Thursday, July 15, 2004

Well, the Academy is one with the ages. The north wing and the main hall are nothing but walls and columns, while the south wing is a gutted ruin. Surprisingly enough, the headmaster's cottage was undamaged, at least to outside observation. A few years ago, the cottage was the one that burned, and the Academy building proper was the one which was untouched. All the buildings along the foot of the bluff seemed to be unaffected, at least to judge from the disinterested calm of the few emergency personnel posted along Water Street. The streets, as expected, were full of the displaced - young, tattooed, and impoverished. These are the folks my Roman History professor used to make Bellefonte jokes about back in the day. I came across a group of people putting up large tents on the lawn in Tallyrand Park, and I thought maybe they were erecting temporary shelters. No such altruism - it was for a celebration scheduled for the next day.

There were rumors that the firefighters clustered too close to the building, and were driven back in disarray when the fire blew up in their faces. I don't know - sounds like classic blame-the-Samaritan sour grapes. Word on the picket line was that they thought that everybody got out, but there are so many transients that move in and out of the Academy that no-one could get an accurate headcount, or even figure out what it should be.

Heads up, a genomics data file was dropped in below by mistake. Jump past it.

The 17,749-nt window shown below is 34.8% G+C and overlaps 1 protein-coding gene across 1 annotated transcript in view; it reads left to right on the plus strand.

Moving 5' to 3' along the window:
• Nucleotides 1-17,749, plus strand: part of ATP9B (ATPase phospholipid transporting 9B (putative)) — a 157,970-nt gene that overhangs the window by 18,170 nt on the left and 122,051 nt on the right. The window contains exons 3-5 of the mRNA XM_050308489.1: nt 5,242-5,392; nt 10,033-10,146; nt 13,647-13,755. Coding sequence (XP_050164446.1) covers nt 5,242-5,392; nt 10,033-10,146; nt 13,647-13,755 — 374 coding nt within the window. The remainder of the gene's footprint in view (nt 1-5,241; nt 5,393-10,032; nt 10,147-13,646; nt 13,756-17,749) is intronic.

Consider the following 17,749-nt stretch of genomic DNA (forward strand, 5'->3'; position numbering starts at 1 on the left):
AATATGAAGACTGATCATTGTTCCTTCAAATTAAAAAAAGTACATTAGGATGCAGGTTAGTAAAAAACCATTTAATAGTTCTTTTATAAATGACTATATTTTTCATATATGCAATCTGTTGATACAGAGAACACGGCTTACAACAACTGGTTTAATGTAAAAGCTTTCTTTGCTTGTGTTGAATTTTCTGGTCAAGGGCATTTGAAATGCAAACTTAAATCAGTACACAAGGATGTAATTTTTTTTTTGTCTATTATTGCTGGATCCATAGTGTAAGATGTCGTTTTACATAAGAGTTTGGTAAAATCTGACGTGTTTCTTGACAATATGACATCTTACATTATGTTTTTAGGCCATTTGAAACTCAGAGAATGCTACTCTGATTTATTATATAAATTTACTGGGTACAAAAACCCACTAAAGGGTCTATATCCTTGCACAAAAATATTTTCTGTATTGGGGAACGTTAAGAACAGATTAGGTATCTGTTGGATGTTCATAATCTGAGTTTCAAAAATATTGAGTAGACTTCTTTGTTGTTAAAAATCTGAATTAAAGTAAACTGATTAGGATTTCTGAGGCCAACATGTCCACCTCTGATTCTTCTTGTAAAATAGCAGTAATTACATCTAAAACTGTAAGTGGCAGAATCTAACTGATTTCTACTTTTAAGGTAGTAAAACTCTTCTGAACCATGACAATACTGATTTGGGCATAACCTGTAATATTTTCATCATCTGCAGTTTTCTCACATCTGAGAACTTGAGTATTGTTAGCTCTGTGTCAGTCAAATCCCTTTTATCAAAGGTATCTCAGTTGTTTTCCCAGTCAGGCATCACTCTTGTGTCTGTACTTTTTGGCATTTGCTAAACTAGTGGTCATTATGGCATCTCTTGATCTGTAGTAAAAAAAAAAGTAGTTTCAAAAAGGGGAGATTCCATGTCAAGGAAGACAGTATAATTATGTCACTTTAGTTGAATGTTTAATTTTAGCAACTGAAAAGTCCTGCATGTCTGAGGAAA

There were two camera teams set up in the alley between the Dollar General and the NAPA auto parts store, updating on previous news reports. Most of the photographs and footage looks to be from that vantage point, as it's the most striking view of the wreck. It looks like Sherman's March to the Sea, or that famous series of photographs of burned Richmond - massive masonry pillars jutting like tusks from the rubble and ashes, and the shell of the heavy outer walls mostly standing. From most other parts of town, the Academy is just gone - a bunch of trees where there used to be a big white building.

Here's the CDT writeup. I'll be damned. It's privately owned. I had always thought that it was owned by the borough or the state. They were putting up the residents in the elementary school over on Linn Street last night.

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